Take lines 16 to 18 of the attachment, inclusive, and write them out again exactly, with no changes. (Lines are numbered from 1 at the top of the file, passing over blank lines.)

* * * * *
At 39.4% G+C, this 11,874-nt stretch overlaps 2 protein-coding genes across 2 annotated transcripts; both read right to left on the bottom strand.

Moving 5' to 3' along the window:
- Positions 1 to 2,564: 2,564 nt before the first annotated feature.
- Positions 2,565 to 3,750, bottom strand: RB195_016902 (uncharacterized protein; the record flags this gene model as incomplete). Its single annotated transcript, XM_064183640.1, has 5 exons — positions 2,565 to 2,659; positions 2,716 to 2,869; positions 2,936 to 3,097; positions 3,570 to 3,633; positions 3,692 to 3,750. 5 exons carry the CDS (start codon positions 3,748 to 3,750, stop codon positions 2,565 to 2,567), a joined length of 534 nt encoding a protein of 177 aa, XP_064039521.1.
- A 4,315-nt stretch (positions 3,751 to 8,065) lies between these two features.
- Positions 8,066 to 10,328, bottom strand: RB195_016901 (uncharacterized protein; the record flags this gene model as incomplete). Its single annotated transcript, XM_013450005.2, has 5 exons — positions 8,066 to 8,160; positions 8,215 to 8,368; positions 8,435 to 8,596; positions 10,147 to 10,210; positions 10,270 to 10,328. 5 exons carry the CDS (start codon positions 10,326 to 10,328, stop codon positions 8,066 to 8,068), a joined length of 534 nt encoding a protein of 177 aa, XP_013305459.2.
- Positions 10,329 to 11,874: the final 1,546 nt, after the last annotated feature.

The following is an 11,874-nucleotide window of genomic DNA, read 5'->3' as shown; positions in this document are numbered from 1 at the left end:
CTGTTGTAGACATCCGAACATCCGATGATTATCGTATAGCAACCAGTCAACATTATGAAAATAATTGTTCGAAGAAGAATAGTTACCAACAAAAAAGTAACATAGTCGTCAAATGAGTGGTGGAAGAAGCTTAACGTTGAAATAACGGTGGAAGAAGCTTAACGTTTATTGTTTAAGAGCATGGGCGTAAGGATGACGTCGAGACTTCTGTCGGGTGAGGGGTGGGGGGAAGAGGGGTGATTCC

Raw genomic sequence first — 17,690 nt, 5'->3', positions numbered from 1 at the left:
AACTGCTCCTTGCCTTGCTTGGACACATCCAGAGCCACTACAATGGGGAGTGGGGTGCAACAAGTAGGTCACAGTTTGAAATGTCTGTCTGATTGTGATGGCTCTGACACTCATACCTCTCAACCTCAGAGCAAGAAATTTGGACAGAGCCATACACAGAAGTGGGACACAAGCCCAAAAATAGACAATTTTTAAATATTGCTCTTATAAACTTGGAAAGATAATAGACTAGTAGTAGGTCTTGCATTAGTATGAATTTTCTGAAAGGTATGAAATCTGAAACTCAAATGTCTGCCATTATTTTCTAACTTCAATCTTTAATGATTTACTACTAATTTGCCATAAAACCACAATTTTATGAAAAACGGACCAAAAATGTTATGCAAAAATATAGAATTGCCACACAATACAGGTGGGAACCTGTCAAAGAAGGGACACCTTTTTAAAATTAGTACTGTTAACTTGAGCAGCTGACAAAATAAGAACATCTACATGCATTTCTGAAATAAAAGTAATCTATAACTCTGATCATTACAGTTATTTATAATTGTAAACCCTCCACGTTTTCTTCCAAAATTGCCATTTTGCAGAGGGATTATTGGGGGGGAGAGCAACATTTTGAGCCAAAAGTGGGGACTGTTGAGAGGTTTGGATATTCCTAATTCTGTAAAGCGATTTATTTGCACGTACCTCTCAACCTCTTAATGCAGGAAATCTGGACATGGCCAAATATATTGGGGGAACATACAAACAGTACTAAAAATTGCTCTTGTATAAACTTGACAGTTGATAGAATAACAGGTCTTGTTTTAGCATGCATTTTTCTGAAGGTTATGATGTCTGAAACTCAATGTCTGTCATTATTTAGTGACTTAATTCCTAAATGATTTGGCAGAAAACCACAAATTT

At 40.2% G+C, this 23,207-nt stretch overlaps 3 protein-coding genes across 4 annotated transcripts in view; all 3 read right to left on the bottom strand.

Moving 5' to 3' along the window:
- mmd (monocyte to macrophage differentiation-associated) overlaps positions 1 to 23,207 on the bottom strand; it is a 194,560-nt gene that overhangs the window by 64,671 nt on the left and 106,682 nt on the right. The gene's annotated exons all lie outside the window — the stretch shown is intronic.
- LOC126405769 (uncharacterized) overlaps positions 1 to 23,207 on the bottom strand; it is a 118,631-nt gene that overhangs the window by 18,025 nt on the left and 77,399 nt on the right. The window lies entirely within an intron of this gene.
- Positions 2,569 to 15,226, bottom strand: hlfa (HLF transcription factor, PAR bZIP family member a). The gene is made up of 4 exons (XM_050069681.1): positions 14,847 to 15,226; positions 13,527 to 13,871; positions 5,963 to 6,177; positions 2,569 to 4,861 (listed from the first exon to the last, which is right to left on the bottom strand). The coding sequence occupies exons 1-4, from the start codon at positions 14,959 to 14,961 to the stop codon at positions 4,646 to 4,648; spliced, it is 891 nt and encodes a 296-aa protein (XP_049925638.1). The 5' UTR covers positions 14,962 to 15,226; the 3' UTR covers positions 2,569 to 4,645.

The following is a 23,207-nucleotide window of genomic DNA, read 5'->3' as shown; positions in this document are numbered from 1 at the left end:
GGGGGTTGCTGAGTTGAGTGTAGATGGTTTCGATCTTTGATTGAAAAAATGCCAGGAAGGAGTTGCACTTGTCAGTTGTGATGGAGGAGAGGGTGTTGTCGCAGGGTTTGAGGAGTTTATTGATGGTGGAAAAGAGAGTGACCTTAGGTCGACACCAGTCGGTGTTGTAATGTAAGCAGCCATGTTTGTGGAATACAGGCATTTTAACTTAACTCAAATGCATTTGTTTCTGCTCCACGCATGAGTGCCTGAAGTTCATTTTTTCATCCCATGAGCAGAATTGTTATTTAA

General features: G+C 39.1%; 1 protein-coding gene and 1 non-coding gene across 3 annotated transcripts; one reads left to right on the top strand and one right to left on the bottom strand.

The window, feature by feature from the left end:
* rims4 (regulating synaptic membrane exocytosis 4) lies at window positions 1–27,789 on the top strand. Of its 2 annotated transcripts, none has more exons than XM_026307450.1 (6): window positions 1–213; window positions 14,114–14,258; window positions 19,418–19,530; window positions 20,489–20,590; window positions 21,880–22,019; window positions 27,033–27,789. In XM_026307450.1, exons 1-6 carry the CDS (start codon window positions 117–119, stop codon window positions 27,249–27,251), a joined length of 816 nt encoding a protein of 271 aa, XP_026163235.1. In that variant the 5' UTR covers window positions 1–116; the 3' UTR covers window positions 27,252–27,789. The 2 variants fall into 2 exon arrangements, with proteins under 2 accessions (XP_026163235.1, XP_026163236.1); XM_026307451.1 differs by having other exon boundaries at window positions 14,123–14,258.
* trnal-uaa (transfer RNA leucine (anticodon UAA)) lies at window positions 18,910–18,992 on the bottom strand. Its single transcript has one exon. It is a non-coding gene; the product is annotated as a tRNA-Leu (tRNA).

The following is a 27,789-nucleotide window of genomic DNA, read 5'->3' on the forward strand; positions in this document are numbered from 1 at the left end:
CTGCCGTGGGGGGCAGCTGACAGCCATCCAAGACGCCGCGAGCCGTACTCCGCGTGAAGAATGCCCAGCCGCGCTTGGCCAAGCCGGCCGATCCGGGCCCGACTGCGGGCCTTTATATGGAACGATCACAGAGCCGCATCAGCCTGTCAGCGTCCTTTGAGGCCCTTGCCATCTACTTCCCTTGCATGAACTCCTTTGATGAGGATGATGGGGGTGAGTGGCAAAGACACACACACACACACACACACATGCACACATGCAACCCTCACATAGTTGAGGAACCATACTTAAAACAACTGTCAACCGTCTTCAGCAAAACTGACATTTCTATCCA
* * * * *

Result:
- Positions 2,569 to 15,226, bottom strand: hlfa (HLF transcription factor, PAR bZIP family member a). The gene is made up of 4 exons (XM_050069681.1): positions 14,847 to 15,226; positions 13,527 to 13,871; positions 5,963 to 6,177; positions 2,569 to 4,861 (listed from the first exon to the last, which is right to left on the bottom strand). The coding sequence occupies exons 1-4, from the start codon at positions 14,959 to 14,961 to the stop codon at positions 4,646 to 4,648; spliced, it is 891 nt and encodes a 296-aa protein (XP_049925638.1). The 5' UTR covers positions 14,962 to 15,226; the 3' UTR covers positions 2,569 to 4,645.

The following is a 23,207-nucleotide window of genomic DNA, read 5'->3' as shown; positions in this document are numbered from 1 at the left end:
GGGGGTTGCTGAGTTGAGTGTAGATGGTTTCGATCTTTGATTGAAAAAATGCCAGGAAGGAGTTGCACTTGTCAGTTGTGATGGAGGAGAGGGTGTTGTCGCAGGGTTTGAGGAGTTTATTGATGGTGGAAAAGAGAGTGACCTTAGGTCGACACCAGTCGGTGTTGTAATGTAAGCAGCCATGTTTGTGGAATACAGGCATTTTAACTTAACTCAAATGCATTTGTTTCTGCTCCACGCATGAGTGCCTGAAGTTCATTTTTTCATCCCATGAGCAGAATTGTTATTTAA